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Cinco de Mayo: Marketing and Meaning

Photo by Heather Ford on Unsplash

Today is Cinco de Mayo and this holiday is an opportunity to look at marketing versus meaning.  Before the COVID-19 crisis people were especially looking forward to this year’s Cinco de Mayo because it also fell on the day of the week people like to call Taco Tuesday. Even with the need for social distancing, some people may still celebrate the day with tacos and other southwestern food and drink.

Yahoo! Finance observes, “ The 5th of May is a commemoration of the Mexican’s army improbable victory over the French army at the Battle of Puebla on May 5, 1862. The win was an unlikely one due to the fact that the French army was considered to be the strongest army in the world at the time…”

Contrary to what some people believe, Cinco de Mayo is not Mexico’s independence day and the holiday has significance for all of the Americas since it was the last time a European army invaded this continent.

Americans are happy to spend money and celebrate whether they know the history behind a holiday or not. Many marketing campaigns use your feelings to convince you to spend money.  Forbes recently published, “Every COVID-19 Commercial is Exactly The Same,” not to be overly critical of the creative teams behind these ads but to get them to avoid repetition.

We hope that you will think more critically about the products and services you buy, particularly if you are facing financial uncertainty. Do your research to find the meaning behind the marketing: some companies are more interested in your financial independence than others.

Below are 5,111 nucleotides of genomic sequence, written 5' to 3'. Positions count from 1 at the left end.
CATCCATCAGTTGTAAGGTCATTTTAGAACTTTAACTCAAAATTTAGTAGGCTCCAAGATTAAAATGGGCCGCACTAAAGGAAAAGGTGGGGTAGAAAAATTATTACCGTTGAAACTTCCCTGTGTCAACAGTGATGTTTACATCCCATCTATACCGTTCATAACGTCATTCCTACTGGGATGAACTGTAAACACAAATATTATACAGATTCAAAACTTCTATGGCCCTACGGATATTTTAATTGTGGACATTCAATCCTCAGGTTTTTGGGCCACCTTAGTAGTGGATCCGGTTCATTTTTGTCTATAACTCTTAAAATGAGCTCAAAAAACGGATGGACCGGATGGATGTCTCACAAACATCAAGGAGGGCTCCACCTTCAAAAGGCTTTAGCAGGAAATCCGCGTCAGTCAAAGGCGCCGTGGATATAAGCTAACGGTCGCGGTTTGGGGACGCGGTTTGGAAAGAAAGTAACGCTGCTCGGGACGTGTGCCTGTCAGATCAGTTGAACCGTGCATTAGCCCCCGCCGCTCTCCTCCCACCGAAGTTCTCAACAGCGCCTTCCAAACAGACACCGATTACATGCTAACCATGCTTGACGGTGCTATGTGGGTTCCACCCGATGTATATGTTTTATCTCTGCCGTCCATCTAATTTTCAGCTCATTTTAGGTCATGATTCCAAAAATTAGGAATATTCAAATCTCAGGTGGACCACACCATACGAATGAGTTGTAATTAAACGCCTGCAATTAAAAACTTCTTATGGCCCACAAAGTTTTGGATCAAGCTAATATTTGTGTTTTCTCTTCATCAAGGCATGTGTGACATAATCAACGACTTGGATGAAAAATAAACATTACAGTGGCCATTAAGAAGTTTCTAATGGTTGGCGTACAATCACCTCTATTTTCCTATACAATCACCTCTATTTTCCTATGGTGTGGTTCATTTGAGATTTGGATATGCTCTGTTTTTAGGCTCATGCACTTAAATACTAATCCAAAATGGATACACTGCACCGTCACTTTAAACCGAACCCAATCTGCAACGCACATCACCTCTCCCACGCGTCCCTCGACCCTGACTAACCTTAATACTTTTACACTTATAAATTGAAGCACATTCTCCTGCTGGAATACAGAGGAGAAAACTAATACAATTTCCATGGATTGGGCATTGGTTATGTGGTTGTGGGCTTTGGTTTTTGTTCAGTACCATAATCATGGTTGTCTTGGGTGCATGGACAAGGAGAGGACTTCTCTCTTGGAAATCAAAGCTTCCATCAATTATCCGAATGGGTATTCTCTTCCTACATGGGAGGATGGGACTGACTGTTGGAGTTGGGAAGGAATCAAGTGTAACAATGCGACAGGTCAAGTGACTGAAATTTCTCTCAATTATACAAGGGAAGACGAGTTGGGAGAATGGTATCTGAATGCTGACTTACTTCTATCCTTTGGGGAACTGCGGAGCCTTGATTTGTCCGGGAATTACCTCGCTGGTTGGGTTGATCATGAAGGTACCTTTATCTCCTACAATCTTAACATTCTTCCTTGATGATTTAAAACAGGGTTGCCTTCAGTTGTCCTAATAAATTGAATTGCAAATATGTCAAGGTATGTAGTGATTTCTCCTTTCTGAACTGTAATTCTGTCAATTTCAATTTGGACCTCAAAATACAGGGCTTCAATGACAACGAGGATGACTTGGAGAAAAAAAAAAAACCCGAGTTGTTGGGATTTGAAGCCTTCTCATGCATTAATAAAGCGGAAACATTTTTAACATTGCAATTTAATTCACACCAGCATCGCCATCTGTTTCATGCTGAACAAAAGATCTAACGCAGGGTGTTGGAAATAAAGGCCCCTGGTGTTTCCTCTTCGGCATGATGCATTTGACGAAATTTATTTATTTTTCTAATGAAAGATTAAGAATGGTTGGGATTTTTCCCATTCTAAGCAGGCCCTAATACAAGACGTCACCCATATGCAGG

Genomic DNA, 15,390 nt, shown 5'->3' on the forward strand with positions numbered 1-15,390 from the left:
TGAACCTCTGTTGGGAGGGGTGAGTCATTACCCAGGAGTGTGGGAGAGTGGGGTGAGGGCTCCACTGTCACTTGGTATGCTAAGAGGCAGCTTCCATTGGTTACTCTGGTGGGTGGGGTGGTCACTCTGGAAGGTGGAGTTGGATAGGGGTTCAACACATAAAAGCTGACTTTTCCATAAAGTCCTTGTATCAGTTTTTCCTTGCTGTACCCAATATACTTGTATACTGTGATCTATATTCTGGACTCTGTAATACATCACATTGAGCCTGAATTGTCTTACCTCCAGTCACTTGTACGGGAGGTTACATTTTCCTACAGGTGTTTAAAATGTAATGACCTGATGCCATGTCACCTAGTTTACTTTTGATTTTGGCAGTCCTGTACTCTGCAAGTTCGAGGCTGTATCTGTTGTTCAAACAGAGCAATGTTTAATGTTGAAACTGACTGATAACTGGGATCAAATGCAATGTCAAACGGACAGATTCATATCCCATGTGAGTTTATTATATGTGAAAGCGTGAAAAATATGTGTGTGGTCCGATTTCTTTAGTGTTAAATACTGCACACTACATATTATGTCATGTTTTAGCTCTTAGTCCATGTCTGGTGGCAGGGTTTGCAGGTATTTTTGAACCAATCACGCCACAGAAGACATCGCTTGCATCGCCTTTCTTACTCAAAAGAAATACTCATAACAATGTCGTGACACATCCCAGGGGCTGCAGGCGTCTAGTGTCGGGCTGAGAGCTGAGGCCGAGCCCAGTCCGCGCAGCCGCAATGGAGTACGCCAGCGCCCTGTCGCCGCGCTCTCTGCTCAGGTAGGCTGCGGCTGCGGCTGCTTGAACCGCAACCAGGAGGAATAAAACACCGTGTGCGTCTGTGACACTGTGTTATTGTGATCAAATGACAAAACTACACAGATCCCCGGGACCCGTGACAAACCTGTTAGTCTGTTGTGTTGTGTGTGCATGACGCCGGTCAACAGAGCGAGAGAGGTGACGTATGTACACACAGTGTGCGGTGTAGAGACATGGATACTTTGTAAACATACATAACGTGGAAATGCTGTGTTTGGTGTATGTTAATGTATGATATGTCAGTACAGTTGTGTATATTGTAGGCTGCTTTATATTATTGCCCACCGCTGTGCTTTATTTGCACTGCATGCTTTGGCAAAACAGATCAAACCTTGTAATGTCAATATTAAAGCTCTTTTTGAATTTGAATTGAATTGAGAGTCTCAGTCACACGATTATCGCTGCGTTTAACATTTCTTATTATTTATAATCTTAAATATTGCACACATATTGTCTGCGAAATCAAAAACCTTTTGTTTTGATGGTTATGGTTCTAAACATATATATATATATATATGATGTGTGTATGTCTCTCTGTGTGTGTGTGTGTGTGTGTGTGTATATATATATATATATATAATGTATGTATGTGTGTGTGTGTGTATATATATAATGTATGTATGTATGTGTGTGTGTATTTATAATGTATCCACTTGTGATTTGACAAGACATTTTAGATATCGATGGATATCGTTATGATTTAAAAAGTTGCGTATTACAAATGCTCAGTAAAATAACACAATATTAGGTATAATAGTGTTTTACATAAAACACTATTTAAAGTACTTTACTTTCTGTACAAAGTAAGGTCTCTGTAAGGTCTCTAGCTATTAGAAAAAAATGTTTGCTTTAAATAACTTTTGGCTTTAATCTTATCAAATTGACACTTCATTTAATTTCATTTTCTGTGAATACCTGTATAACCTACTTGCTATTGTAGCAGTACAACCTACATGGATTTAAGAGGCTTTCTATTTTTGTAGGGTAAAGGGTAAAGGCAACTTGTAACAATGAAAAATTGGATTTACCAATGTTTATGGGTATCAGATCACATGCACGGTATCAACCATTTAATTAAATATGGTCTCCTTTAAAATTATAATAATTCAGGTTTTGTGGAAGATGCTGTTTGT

Members of the financial services sector are also getting the word out about how they can help you weather the current economic storm. A Fee-Only financial planner can offer unbiased advice without commission-related conflicts of interest.

Tips to Protect Your Retirement Savings Amid the COVID-19 Crisis

In “5 Strategies for Retirement Immunity  Despite the Coronavirus Crisis,” on Kiplinger.com, Evan T. Beach, CFP, AWMA offers tips for keep yourself on track.

Save Cash—If you are still working you can work on growing your rainy-day fund. While many people have already lost their jobs, many more may still find they are without employment  in the months to come as companies look for ways to cut costs even further. If you are fortunate enough to remain employed don’t rest on your laurels: increase your savings.

Consider a Roth Conversion—The article asks and answers. “Why would a global pandemic and the ensuing bear market make Roth conversions any more attractive? Because you pay taxes on the converted amount.” If your IRA has lost value with the current global financial upheaval, you will be pay less in taxes on the conversion. Then you can have time to recover the amount lost.

Sell Profitable Investments—It you are looking to your investments to cover expenses, the article suggests, “You should be selling the things that are doing well and allowing the things that aren’t some time to rebound.”